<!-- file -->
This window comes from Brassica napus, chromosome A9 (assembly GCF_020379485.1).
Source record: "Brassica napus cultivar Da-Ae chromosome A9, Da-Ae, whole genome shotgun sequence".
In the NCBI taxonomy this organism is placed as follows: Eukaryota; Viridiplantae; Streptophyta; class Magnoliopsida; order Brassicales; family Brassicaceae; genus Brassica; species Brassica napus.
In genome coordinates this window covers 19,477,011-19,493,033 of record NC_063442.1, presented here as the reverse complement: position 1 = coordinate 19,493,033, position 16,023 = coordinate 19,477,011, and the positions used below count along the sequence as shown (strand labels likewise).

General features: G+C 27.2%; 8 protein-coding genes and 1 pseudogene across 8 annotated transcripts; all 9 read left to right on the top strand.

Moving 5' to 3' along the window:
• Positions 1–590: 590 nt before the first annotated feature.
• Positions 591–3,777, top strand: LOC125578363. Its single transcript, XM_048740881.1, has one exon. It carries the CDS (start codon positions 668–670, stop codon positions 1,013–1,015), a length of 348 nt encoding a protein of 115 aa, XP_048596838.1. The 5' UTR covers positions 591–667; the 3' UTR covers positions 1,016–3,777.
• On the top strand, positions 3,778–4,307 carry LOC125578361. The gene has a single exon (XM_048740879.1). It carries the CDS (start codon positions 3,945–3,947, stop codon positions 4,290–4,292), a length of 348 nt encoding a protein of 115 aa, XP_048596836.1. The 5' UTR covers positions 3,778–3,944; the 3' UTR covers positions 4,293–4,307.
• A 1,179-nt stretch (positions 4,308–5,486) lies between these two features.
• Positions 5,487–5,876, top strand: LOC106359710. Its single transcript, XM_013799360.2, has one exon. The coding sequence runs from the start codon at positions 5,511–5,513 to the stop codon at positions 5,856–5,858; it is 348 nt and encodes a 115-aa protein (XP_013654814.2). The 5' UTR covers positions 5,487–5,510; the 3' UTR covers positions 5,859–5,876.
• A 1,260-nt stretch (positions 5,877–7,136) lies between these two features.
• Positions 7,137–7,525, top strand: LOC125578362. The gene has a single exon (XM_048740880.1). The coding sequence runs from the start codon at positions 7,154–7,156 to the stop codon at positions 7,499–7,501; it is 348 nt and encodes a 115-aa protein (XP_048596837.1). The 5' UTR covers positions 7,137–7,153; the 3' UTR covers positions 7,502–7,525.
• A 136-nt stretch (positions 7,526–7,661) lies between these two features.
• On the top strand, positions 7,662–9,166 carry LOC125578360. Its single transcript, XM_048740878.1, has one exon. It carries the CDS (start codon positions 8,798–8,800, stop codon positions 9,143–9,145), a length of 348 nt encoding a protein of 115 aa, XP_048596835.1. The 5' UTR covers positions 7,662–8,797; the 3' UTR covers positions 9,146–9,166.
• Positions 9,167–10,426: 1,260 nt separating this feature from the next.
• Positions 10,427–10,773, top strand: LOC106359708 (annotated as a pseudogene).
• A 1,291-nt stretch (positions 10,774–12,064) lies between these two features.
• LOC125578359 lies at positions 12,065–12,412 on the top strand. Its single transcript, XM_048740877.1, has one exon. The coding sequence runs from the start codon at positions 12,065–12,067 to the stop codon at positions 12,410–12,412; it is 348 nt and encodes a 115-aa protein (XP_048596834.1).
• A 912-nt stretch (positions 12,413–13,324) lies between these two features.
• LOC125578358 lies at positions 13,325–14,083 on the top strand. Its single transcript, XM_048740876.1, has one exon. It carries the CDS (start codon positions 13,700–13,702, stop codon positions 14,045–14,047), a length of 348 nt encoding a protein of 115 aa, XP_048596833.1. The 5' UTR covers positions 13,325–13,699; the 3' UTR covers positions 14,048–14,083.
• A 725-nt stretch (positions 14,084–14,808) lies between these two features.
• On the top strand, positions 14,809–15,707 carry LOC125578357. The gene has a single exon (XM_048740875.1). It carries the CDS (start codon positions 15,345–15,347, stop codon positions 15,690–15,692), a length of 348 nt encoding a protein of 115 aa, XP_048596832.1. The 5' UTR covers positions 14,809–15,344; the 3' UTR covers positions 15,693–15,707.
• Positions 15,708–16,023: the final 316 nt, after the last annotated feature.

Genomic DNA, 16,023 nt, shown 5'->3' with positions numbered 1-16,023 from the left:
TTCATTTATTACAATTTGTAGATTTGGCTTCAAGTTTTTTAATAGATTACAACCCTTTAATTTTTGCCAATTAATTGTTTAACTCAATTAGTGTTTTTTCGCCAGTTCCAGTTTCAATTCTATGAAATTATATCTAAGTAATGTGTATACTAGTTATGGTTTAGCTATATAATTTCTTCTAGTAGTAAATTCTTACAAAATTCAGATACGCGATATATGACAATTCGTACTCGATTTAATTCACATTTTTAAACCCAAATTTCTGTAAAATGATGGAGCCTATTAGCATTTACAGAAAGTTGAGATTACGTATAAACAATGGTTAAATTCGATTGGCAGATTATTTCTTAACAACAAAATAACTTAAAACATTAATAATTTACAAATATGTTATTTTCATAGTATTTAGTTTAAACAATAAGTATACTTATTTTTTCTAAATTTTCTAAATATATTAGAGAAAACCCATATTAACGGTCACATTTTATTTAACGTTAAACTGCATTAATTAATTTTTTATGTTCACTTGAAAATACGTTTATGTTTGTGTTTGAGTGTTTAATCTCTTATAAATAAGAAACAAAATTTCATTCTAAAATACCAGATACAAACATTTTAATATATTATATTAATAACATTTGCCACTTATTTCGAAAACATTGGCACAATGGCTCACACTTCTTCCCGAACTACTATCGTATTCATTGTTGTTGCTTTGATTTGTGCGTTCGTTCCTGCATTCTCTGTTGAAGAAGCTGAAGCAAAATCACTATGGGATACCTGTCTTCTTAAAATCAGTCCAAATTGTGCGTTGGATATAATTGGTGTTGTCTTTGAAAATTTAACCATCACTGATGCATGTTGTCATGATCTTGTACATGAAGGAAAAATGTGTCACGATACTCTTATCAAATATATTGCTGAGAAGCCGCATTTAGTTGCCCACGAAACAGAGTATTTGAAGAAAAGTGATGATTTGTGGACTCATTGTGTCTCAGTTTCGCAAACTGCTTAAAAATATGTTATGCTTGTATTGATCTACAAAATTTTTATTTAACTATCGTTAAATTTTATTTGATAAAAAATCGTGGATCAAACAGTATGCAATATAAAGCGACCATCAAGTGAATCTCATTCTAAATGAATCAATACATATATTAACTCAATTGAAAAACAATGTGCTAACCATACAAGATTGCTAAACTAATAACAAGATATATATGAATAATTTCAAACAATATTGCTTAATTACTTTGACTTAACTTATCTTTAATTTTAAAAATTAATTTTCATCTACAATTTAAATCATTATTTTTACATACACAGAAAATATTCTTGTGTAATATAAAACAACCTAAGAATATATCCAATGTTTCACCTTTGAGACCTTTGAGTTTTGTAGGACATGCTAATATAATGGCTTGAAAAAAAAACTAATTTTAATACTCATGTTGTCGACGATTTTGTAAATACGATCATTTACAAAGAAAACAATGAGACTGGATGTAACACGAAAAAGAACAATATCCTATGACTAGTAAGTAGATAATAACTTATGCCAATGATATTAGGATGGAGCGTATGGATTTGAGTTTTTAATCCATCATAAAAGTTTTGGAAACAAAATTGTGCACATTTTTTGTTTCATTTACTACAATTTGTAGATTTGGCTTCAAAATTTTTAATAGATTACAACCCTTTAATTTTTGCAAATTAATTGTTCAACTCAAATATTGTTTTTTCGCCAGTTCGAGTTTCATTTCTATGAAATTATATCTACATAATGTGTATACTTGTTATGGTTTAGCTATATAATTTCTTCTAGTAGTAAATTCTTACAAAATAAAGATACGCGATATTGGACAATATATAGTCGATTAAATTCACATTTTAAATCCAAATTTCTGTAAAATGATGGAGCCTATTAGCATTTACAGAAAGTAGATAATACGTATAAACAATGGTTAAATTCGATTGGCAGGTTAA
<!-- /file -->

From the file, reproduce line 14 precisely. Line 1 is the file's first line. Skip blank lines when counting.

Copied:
• A 136-nt stretch (positions 7,526–7,661) lies between these two features.